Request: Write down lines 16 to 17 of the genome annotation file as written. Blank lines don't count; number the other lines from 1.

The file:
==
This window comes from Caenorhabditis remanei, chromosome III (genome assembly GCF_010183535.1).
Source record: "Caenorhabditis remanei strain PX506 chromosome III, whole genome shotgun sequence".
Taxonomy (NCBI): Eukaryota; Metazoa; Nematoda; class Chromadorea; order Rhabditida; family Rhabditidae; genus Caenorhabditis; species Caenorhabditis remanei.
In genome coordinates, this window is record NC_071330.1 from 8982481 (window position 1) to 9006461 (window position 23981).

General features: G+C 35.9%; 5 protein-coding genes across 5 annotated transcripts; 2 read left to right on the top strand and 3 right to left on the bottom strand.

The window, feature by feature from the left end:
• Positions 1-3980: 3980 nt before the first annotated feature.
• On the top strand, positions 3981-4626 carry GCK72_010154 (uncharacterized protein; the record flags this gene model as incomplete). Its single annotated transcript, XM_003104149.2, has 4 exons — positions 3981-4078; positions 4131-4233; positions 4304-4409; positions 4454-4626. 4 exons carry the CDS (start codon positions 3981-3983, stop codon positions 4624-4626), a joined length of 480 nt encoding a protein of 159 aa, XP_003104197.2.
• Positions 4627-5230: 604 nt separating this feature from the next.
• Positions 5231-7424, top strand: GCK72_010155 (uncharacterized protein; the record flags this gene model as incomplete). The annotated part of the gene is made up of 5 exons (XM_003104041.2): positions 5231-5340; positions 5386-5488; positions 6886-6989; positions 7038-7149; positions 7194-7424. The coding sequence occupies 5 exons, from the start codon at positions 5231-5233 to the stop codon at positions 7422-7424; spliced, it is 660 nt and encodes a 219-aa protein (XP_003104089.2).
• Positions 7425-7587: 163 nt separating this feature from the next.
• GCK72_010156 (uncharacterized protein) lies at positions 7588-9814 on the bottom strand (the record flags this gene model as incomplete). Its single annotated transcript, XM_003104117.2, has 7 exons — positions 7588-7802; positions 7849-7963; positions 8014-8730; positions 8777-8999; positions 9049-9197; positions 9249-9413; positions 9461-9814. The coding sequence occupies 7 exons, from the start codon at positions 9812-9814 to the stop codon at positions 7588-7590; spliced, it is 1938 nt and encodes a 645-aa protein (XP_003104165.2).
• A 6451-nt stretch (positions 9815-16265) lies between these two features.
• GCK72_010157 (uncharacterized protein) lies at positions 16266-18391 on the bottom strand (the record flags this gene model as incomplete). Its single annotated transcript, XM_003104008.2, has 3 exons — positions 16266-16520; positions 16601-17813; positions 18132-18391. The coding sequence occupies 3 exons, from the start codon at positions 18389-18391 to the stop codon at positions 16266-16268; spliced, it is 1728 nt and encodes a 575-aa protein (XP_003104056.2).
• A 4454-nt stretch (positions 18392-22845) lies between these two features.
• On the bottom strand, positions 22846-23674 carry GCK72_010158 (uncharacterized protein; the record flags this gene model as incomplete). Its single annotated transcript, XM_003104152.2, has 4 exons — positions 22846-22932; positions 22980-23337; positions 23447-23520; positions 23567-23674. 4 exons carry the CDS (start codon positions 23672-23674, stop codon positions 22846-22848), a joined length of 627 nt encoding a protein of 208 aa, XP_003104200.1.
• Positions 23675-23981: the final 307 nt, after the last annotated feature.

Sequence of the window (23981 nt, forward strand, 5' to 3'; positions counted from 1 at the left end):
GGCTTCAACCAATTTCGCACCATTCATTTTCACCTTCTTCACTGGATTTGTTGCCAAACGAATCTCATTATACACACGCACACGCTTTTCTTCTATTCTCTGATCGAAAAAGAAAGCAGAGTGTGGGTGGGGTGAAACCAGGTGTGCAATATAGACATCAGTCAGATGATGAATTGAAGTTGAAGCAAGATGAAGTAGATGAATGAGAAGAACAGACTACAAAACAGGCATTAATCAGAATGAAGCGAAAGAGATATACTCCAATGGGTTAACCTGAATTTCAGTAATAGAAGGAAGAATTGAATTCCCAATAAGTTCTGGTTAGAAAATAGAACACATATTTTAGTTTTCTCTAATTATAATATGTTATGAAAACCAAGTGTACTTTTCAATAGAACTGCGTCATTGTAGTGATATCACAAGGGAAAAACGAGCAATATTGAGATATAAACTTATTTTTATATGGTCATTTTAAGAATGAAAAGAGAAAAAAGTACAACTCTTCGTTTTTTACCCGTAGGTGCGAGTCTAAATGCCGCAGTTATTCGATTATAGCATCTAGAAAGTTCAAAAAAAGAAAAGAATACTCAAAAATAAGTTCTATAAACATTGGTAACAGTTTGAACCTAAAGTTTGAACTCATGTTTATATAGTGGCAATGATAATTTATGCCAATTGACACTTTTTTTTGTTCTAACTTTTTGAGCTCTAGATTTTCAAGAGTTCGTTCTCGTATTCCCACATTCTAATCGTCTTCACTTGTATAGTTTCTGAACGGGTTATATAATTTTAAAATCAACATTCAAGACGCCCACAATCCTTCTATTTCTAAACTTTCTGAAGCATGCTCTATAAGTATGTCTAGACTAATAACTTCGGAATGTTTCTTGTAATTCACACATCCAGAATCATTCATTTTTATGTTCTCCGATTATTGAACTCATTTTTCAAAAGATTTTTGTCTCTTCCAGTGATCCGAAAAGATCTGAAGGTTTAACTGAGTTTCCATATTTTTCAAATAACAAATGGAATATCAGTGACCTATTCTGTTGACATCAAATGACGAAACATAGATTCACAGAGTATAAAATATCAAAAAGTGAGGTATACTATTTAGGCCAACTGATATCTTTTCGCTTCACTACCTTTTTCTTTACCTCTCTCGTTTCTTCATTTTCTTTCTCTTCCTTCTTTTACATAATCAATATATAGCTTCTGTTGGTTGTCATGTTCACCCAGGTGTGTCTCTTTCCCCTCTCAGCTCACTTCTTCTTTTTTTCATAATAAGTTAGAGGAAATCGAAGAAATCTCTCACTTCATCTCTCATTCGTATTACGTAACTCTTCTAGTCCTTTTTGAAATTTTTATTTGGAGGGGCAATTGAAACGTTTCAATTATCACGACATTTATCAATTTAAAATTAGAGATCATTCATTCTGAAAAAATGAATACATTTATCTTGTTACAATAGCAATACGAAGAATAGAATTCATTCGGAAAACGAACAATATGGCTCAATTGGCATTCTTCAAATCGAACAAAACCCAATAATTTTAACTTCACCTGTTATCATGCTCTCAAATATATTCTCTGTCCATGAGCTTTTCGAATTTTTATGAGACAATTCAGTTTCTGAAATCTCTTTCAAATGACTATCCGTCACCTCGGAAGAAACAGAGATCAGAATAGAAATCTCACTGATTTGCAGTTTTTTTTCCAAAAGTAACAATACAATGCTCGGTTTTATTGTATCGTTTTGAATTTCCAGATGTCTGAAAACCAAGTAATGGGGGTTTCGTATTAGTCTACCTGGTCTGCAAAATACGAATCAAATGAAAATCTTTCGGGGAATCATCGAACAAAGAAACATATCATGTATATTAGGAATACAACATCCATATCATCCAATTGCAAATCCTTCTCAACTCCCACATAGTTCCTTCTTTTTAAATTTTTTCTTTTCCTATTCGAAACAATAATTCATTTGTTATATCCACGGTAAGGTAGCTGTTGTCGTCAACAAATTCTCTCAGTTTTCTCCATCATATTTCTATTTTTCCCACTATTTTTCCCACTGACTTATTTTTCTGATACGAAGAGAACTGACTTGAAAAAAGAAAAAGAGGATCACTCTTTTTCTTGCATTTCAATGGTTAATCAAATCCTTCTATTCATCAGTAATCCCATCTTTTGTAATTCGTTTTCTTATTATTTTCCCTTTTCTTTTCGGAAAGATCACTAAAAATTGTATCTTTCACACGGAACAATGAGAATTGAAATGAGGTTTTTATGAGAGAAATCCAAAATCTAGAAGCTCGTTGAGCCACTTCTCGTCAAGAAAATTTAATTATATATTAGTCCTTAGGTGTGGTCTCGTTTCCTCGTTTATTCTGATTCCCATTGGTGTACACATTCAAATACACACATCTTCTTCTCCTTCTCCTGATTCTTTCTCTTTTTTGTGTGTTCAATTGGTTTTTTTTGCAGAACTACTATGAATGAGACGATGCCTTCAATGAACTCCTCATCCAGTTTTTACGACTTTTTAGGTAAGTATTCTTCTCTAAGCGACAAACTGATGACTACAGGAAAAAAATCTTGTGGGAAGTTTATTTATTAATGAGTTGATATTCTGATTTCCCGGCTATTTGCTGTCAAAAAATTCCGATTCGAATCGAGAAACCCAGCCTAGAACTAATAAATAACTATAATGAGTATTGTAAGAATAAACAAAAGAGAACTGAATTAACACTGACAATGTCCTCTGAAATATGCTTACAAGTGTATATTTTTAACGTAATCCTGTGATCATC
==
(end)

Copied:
• On the bottom strand, positions 22846-23674 carry GCK72_010158 (uncharacterized protein; the record flags this gene model as incomplete). Its single annotated transcript, XM_003104152.2, has 4 exons — positions 22846-22932; positions 22980-23337; positions 23447-23520; positions 23567-23674. 4 exons carry the CDS (start codon positions 23672-23674, stop codon positions 22846-22848), a joined length of 627 nt encoding a protein of 208 aa, XP_003104200.1.
• Positions 23675-23981: the final 307 nt, after the last annotated feature.